Winfield Public Library


JANUARY 22, 1880. - Courier - On January 17th, the ladies who met for the purpose of organizing a public reading room and library, received reports from the four ward committees who had been canvassing the city.

The city had obtained 63 lady members at $3 per year and received $175.00 in books, $77.75 in cash, 10 papers (daily, etc.), 1 clock and bracket, 2 window shades, and several pictures. The southwest ward has been but partially canvassed.

A committee on constitution was appointed, consisting of Mrs. Van Doren, Mrs. Dr. Davis, Mrs. Wallis, Mrs. Trimble, and Mrs. Holloway. This committee is to report at next meeting.

Mrs. Earnest, Mrs. Hickok and Mr. Beach were made a committee on procuring a suitable room, to report at next meeting.

Meeting adjourned to meet at 4 p.m., Jan. 22nd, at the Baptist church.

Everybody interested in this important enterprise is earnestly requested to be present at this meeting.


Sec'y pro tem.

Feb. 12, 1880 - Courier - The Library Association have secured the rooms in the back part of the Winfield Bank building, and will fit them up as a public library. These are neat, airy quarters, and when filled with books and periodicals, and presided over by the ladies now so zealously at work in the matter, will present far more attraction for the young men than the billiard saloon.

Feb. 19, 1880 - Courier - The Library and Reading Room Association has secured the west room in the Winfield Bank, entrance on the north side of the building, from Ninth Avenue. All persons not having been called upon will please send to this room, next Saturday afternoon, donations in the way of books, periodicals, papers, and furniture. The ladies having this enterprise in charge are exceed-ingly anxious to make this room the most attractive of any in the city. Let all the friends of this noble enterprise send in something to beautify and furnish the room.

Feb. 26, 1880 - Courier - The library and reading room is already becoming very popular.

Mar. 11, 1880 - Courier - The reading room under the supervision and excellent management of our ladies is gaining popularity rapidly. The collection of books and periodicals is very large, and embraces most of the leading authors.

MARCH 11, 1880. - Courier - The officers and stockholders of the Winfield Institute are requested to meet at the COURIER office on Monday, the 15th of March, 1880, at 2 o'clock p.m., to determine whether the library shall be turned over to the Ladies' Library Association.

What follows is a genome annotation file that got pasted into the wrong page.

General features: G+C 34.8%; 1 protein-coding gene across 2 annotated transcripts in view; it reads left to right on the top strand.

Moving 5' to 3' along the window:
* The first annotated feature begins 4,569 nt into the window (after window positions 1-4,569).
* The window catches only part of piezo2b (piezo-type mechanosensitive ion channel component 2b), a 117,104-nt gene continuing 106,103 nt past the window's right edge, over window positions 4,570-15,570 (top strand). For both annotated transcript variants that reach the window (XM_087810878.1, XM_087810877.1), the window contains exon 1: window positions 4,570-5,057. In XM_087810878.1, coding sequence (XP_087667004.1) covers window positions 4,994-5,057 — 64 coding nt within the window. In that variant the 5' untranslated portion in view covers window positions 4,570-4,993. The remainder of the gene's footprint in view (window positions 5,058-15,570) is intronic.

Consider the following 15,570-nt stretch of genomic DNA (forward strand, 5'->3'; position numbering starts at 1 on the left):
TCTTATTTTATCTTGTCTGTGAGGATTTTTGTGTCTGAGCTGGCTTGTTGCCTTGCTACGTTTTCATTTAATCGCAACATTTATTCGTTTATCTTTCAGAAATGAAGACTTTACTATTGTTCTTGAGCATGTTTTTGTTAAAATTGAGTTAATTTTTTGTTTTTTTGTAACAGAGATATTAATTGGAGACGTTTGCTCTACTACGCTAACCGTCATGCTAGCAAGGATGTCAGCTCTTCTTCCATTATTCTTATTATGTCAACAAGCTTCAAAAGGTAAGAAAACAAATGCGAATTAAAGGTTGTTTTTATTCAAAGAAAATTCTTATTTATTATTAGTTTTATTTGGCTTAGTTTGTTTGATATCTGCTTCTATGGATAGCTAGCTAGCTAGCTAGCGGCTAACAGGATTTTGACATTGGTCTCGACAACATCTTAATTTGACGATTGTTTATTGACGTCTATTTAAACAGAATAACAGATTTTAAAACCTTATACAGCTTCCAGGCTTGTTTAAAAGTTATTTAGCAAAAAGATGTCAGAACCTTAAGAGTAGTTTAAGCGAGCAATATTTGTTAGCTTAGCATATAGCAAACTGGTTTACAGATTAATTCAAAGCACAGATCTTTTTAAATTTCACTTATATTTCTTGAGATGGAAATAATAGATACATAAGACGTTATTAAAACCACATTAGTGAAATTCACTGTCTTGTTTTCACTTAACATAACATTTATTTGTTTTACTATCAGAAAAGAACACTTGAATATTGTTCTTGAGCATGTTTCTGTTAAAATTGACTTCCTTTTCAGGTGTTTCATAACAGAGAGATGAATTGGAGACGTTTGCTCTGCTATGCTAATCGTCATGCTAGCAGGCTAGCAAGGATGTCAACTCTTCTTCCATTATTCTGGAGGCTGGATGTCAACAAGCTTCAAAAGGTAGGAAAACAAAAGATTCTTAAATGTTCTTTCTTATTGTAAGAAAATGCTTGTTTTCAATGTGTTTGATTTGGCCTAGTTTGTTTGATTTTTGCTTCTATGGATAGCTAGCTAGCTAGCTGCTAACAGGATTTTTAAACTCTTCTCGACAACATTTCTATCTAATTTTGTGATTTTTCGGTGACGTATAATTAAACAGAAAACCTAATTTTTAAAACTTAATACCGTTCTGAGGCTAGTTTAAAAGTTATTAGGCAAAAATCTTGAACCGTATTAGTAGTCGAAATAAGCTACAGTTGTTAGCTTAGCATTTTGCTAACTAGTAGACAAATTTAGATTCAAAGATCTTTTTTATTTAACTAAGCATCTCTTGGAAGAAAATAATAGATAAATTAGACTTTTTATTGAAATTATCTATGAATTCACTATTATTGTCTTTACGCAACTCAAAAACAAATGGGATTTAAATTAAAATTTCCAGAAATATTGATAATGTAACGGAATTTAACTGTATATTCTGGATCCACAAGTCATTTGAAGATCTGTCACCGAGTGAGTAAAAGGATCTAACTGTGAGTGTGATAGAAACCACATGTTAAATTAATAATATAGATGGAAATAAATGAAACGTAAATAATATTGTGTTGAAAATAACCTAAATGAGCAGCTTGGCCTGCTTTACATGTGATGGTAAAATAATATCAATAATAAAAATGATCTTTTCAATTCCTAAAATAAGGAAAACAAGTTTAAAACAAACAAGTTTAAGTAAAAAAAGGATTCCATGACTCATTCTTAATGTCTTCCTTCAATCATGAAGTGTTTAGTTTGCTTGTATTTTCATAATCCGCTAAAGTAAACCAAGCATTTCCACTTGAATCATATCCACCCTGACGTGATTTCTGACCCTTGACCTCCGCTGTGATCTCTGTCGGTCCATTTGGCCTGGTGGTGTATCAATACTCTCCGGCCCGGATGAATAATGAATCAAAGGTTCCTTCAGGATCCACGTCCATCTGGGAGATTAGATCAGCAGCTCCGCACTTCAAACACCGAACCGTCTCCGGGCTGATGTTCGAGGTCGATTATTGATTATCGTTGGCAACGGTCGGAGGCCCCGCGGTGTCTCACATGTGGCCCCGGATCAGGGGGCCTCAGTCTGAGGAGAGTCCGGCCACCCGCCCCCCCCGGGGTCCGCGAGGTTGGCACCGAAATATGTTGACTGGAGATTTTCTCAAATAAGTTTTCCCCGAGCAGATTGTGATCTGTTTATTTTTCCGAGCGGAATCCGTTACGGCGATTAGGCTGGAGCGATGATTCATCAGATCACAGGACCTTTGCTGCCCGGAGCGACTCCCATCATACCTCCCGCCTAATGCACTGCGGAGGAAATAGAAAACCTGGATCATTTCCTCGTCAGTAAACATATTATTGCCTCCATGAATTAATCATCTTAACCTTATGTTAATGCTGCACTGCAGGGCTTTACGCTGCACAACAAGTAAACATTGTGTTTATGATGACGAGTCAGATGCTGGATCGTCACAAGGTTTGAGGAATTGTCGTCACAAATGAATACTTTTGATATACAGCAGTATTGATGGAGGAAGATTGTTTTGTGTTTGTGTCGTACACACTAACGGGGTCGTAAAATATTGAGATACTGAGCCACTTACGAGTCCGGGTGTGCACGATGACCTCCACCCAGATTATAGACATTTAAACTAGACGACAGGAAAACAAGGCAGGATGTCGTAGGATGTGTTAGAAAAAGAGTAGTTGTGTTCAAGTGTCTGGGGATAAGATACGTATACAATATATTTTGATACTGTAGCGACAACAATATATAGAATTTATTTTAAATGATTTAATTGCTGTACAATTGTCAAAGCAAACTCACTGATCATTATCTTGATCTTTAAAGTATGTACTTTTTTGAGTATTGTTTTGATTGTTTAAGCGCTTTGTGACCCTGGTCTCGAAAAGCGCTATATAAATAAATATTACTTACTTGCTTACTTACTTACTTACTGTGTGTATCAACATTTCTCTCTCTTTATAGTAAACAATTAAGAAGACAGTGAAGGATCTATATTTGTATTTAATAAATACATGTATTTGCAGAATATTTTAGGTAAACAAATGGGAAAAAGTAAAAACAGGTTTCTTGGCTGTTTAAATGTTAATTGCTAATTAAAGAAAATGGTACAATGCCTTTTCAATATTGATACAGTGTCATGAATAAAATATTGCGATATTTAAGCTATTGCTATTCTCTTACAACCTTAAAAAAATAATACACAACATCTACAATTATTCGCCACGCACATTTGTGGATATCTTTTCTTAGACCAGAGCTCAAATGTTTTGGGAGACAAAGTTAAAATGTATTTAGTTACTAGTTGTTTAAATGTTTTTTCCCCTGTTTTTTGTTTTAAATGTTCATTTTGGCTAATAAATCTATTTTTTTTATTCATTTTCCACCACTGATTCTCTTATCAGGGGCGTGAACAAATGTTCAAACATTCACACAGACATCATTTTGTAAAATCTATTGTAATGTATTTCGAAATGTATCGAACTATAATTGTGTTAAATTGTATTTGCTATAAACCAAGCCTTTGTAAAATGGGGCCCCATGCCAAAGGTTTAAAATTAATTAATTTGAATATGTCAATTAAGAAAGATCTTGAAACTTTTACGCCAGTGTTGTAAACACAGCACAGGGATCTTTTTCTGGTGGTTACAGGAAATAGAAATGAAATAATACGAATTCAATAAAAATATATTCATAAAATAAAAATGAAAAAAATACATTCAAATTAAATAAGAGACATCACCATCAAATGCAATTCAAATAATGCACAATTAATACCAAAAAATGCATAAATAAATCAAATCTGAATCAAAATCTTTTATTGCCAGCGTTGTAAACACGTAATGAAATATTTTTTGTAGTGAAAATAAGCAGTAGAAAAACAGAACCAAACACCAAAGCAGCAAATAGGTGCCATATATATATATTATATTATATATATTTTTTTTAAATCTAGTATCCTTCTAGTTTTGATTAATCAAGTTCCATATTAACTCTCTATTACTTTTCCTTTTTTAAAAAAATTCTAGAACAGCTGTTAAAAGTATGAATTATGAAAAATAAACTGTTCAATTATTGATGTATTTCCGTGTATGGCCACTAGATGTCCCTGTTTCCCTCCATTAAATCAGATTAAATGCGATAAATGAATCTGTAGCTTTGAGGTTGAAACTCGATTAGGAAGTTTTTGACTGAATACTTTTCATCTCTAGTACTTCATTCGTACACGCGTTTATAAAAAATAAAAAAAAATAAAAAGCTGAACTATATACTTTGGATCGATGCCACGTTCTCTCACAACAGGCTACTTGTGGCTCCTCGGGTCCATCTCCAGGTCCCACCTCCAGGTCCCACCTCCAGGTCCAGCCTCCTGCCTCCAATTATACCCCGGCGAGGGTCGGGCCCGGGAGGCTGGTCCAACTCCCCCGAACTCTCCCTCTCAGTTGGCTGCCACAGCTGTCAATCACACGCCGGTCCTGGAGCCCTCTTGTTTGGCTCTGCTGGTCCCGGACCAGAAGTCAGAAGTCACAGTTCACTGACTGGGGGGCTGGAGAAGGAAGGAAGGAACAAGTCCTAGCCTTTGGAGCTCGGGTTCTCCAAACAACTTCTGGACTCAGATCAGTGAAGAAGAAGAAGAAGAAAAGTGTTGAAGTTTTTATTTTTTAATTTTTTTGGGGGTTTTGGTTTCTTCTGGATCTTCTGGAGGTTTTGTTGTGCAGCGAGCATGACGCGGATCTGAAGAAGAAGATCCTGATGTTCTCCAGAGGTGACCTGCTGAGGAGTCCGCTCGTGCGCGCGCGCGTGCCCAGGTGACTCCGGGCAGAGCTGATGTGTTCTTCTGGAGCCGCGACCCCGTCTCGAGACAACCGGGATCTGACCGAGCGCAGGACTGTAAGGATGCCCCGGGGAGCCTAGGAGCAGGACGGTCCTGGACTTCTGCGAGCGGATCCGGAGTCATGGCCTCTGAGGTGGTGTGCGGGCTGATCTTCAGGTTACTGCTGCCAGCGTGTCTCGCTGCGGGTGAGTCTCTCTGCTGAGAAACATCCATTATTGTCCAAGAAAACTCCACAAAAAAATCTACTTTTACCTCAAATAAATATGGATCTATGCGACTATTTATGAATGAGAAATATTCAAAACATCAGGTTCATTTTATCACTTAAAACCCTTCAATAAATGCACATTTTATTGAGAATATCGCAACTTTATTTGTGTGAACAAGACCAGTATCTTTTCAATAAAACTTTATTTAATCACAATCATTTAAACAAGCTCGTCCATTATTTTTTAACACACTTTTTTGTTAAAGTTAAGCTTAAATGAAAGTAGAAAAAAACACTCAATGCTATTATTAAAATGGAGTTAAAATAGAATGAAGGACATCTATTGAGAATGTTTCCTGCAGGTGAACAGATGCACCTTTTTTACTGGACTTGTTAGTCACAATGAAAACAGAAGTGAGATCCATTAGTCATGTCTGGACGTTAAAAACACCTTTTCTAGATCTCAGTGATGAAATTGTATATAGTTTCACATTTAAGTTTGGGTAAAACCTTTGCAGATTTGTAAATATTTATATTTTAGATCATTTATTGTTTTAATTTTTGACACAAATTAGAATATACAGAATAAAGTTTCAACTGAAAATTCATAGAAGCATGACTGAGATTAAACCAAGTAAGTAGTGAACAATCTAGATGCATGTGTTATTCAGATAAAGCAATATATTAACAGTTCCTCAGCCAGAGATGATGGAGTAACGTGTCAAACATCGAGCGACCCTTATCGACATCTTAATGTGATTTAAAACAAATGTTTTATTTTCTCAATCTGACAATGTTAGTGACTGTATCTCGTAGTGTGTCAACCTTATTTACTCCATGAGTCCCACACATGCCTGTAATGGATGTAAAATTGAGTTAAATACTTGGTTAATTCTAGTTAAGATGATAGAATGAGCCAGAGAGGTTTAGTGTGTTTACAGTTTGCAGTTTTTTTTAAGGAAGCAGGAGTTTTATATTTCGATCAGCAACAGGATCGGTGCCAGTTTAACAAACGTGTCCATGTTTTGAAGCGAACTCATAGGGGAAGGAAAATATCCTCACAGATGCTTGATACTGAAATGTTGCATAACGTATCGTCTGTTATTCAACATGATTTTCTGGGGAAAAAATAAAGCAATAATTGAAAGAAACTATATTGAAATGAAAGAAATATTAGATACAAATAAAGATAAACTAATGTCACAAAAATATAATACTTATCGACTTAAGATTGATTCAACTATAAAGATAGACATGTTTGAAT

Persons having books belonging to the Winfield Institute are requested to hand them into the COURIER office before that time. signed D. A. MILLINGTON, Pres.

MARCH 18, 1880. - Courier - Those having books belonging to the Winfield Institute Library will please deliver them at the room of the Winfield Library Association soon.

signed D. A. MILLINGTON, Pres., Winfield Institute.

April 1, 1880 - Courier - The Reading Room is free to all.

Books and magazines may be taken out by the members.

Persons not holding membership tickets can draw books by depositing the price of the book with the librarian. Ten cents will be charged for the use of a book and five cents for a magazine. The balance will be refunded upon the return of the book.

We have back numbers of several different magazines that can be drawn the same as books.

The regular days for taking out books are Wednesday and Saturdays.

The last two numbers of the following periodicals are regularly placed on the table, besides others not regularly received.

Kansas City Daily Journal.

Kansas City Daily Times.

Leavenworth Daily Times.

Topeka Daily Commonwealth.

Topeka Daily Capital.

Chicago Daily Inter-Ocean.

Winfield Daily Telegram.

New York Semi-Weekly Times.

New York Weekly Herald.

New York Weekly Witness.

Harper's Weekly.

Harper's Young People.

Sabbath Reading.

Toledo Blade.

And the weeklies of our own counties.

Also, the following monthlies:

Harper's, Scribner's, Popular Science, St. Nicholas, American Young Folks.

Others will be added as fast as our means will admit.